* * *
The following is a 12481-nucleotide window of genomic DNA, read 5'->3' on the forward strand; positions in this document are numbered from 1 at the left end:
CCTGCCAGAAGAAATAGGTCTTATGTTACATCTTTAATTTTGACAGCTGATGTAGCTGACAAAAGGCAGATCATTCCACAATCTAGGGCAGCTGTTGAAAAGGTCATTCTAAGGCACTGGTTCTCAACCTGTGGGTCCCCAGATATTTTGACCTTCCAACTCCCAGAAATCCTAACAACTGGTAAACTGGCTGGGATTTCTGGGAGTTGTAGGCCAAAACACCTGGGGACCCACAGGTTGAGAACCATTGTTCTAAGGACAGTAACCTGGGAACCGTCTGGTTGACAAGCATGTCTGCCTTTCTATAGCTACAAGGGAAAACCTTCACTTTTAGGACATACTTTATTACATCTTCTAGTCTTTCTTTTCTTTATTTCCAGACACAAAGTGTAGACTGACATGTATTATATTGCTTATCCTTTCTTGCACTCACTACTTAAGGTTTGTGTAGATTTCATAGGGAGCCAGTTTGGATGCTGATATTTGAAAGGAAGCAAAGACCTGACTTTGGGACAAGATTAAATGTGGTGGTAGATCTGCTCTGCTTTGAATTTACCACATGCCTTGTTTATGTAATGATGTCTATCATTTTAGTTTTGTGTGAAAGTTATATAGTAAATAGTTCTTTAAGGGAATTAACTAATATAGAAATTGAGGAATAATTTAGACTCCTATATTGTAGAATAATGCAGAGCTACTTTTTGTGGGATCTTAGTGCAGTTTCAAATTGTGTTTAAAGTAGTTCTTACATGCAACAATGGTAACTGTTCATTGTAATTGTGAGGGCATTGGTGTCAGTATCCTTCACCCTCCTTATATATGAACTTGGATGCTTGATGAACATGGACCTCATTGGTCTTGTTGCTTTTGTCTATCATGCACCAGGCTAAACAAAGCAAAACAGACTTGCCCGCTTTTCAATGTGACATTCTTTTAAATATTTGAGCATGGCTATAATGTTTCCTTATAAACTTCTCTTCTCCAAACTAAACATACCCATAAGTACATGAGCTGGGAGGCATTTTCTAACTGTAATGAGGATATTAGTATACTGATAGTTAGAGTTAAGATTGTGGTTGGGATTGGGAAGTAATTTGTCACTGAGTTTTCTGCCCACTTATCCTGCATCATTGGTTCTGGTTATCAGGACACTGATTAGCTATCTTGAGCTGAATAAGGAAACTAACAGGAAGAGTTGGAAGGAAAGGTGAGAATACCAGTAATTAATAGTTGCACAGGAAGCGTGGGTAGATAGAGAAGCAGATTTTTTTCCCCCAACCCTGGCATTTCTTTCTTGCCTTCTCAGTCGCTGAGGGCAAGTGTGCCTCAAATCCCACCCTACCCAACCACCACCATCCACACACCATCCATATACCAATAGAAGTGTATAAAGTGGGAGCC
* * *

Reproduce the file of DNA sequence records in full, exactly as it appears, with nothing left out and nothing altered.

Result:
The following is a 12481-nucleotide window of genomic DNA, read 5'->3' on the forward strand; positions in this document are numbered from 1 at the left end:
CCTGCCAGAAGAAATAGGTCTTATGTTACATCTTTAATTTTGACAGCTGATGTAGCTGACAAAAGGCAGATCATTCCACAATCTAGGGCAGCTGTTGAAAAGGTCATTCTAAGGCACTGGTTCTCAACCTGTGGGTCCCCAGATATTTTGACCTTCCAACTCCCAGAAATCCTAACAACTGGTAAACTGGCTGGGATTTCTGGGAGTTGTAGGCCAAAACACCTGGGGACCCACAGGTTGAGAACCATTGTTCTAAGGACAGTAACCTGGGAACCGTCTGGTTGACAAGCATGTCTGCCTTTCTATAGCTACAAGGGAAAACCTTCACTTTTAGGACATACTTTATTACATCTTCTAGTCTTTCTTTTCTTTATTTCCAGACACAAAGTGTAGACTGACATGTATTATATTGCTTATCCTTTCTTGCACTCACTACTTAAGGTTTGTGTAGATTTCATAGGGAGCCAGTTTGGATGCTGATATTTGAAAGGAAGCAAAGACCTGACTTTGGGACAAGATTAAATGTGGTGGTAGATCTGCTCTGCTTTGAATTTACCACATGCCTTGTTTATGTAATGATGTCTATCATTTTAGTTTTGTGTGAAAGTTATATAGTAAATAGTTCTTTAAGGGAATTAACTAATATAGAAATTGAGGAATAATTTAGACTCCTATATTGTAGAATAATGCAGAGCTACTTTTTGTGGGATCTTAGTGCAGTTTCAAATTGTGTTTAAAGTAGTTCTTACATGCAACAATGGTAACTGTTCATTGTAATTGTGAGGGCATTGGTGTCAGTATCCTTCACCCTCCTTATATATGAACTTGGATGCTTGATGAACATGGACCTCATTGGTCTTGTTGCTTTTGTCTATCATGCACCAGGCTAAACAAAGCAAAACAGACTTGCCCGCTTTTCAATGTGACATTCTTTTAAATATTTGAGCATGGCTATAATGTTTCCTTATAAACTTCTCTTCTCCAAACTAAACATACCCATAAGTACATGAGCTGGGAGGCATTTTCTAACTGTAATGAGGATATTAGTATACTGATAGTTAGAGTTAAGATTGTGGTTGGGATTGGGAAGTAATTTGTCACTGAGTTTTCTGCCCACTTATCCTGCATCATTGGTTCTGGTTATCAGGACACTGATTAGCTATCTTGAGCTGAATAAGGAAACTAACAGGAAGAGTTGGAAGGAAAGGTGAGAATACCAGTAATTAATAGTTGCACAGGAAGCGTGGGTAGATAGAGAAGCAGATTTTTTTCCCCCAACCCTGGCATTTCTTTCTTGCCTTCTCAGTCGCTGAGGGCAAGTGTGCCTCAAATCCCACCCTACCCAACCACCACCATCCACACACCATCCATATACCAATAGAAGTGTATAAAGTGGGAGCC